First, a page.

Krabbe disease

Last revised by Francis Deng on 28 Apr 2023

Krabbe disease, also known as globoid cell leukodystrophy, is an autosomal recessive lysosomal storage disorder resulting in damage to cells involved in myelin turnover. It thus affects both the peripheral nervous system and the central nervous system (manifesting as a leukodystrophy). 

The majority of individuals with Krabbe disease present in early childhood although adult presentations as late as the 5th decade are encountered 9

Krabbe disease can be divided according to the age of onset into two or three forms depending on the author 2,3,5:

  • infantile form (85-90%): rapidly progressive usual onset <2 years of age

  • late-onset/adult form (10-15%): more slowly progressive

Clinical presentation can vary and depends on the age of onset with numerous clinical features including 5,9:

  • hypertonia

  • irritability

  • delayed milestones

  • loss of developed milestones

  • fever

  • myoclonus

  • opisthotonus

  • nystagmus

  • bulbar palsies

  • blindness

  • cognitive decline

Krabbe disease is caused by mutations in the GALC gene (mapped to chromosome 14q) which encodes galactocerebrosidase, an enzyme that degrades galactosylceramide, a normal constituent of myelin. Deficiency of galactocerebrosidase results in the accumulation of galactosylceramide within the lysosomes of Schwann cells and oligodendrocytes which eventually results in apoptosis with secondary abnormal activation of microglia and macrophages with subsequent demyelination and gliosis 2,9,10. The multinucleated macrophages are known as globoid cells 10

Changes typically involve the corticospinal tracts.

Initially, CT may show hyperdense areas symmetrically involving the thalami 1, cerebellum, caudate nuclei, posterior limbs of the internal capsule, and brainstem. Changes may also extend into the centrum semiovale/corona radiata region 4,5.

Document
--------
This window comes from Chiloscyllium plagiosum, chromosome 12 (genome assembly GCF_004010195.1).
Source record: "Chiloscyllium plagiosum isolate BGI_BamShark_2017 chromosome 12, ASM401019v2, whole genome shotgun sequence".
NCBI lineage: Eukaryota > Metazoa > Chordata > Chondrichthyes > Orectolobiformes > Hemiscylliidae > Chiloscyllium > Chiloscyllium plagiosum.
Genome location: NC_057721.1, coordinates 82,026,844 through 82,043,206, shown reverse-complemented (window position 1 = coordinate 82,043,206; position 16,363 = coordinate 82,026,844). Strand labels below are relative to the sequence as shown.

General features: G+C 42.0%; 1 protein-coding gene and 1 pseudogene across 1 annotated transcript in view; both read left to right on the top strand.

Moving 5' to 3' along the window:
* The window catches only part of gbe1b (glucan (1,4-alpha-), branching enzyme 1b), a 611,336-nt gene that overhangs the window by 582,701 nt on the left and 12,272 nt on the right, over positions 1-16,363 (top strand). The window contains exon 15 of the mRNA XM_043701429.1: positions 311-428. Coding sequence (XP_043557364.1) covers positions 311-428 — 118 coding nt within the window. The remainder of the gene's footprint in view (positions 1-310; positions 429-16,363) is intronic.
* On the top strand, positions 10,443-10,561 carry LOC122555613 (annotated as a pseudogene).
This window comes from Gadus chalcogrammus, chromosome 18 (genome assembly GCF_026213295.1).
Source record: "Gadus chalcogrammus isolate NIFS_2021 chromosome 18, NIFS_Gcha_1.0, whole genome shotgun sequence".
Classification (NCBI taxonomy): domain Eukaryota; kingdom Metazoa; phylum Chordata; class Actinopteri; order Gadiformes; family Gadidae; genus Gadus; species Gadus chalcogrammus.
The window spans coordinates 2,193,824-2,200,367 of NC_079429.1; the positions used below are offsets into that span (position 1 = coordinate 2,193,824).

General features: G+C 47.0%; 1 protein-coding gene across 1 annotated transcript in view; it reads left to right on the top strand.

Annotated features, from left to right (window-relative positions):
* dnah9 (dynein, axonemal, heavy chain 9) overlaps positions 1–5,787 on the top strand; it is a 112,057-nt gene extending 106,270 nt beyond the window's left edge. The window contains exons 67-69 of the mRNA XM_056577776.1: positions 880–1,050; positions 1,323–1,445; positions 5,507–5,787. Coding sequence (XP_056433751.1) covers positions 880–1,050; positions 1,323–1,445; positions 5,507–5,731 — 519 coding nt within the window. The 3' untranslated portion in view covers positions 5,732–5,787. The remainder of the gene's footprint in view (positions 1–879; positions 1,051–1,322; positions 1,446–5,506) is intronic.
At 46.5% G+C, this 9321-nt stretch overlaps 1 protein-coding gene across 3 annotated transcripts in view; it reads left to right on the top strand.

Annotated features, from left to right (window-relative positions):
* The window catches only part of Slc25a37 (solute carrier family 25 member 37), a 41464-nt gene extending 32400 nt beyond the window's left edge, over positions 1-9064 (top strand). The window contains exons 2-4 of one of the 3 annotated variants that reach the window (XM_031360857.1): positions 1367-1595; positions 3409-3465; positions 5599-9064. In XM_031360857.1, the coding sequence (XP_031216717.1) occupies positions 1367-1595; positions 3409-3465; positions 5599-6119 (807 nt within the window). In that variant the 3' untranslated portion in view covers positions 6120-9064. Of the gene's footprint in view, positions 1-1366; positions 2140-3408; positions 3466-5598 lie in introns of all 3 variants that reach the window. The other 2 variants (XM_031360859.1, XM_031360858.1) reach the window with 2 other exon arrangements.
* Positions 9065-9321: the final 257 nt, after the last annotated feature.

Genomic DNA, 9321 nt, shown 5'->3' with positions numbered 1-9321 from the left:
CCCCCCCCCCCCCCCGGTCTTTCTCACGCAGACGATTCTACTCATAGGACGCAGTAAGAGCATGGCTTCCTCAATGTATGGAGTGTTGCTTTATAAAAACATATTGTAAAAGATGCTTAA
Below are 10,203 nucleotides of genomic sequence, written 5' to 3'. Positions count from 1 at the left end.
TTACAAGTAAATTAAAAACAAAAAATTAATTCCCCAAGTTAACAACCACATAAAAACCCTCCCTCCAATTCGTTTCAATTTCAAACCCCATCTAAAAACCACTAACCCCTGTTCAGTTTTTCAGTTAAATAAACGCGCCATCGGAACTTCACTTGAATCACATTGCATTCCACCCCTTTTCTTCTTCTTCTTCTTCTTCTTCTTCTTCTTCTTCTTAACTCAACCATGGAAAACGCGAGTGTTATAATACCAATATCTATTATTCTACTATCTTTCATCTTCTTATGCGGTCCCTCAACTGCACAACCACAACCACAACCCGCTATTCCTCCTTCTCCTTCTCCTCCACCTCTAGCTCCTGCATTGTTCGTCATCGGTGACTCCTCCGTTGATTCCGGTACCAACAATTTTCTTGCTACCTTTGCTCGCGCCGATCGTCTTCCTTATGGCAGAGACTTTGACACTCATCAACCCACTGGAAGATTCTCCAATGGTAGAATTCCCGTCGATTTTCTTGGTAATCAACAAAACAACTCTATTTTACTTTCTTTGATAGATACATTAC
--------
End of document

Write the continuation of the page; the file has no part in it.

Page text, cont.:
Later, hypoattenuation develops in the white matter of the centrum semiovale 2. Eventually, atrophy of the cerebellum and cerebrum develops 2

When diffuse white matter involvement develops, MRI features are characterized by: 

  • T2

    • high signal involving parieto-occipital predominant or diffuse periventricular white matter 2 involvement and predilection for corticospinal tracts including through the internal capsules and brainstem 9

    • subcortical U-fiber may be spared until late in the course of the disease 5

    • tigroid pattern of white matter involvement can be seen 12

  • T1 C+ (Gd): no contrast enhancement in these areas 2

  • MRS: adult form may show abnormal choline elevation in centrum semiovale 7

Enhancement and enlargement of the optic nerves and occasionally peripheral nerves (e.g. lumbosacral plexus) can also be seen 2,12.

Therapy primarily centers on hematopoietic stem cell transplantation which can delay disease progression 11

Prognosis depends to a large degree on the age at which a diagnosis is made. Infantile-onset represents a more aggressive course, presenting early and leading to a more rapid neurological decline. 

It is named after Knud Haraldsen Krabbe, a Danish neurologist (1885-1961) 6.

The differential diagnosis is largely that of other leukodystrophies, mainly metachromatic leukodystrophy 12Neonatal hypoxic-ischemic encephalopathy can also occasionally present with similar imaging findings.

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Cases and figures

  • Case 1
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  • Case 2
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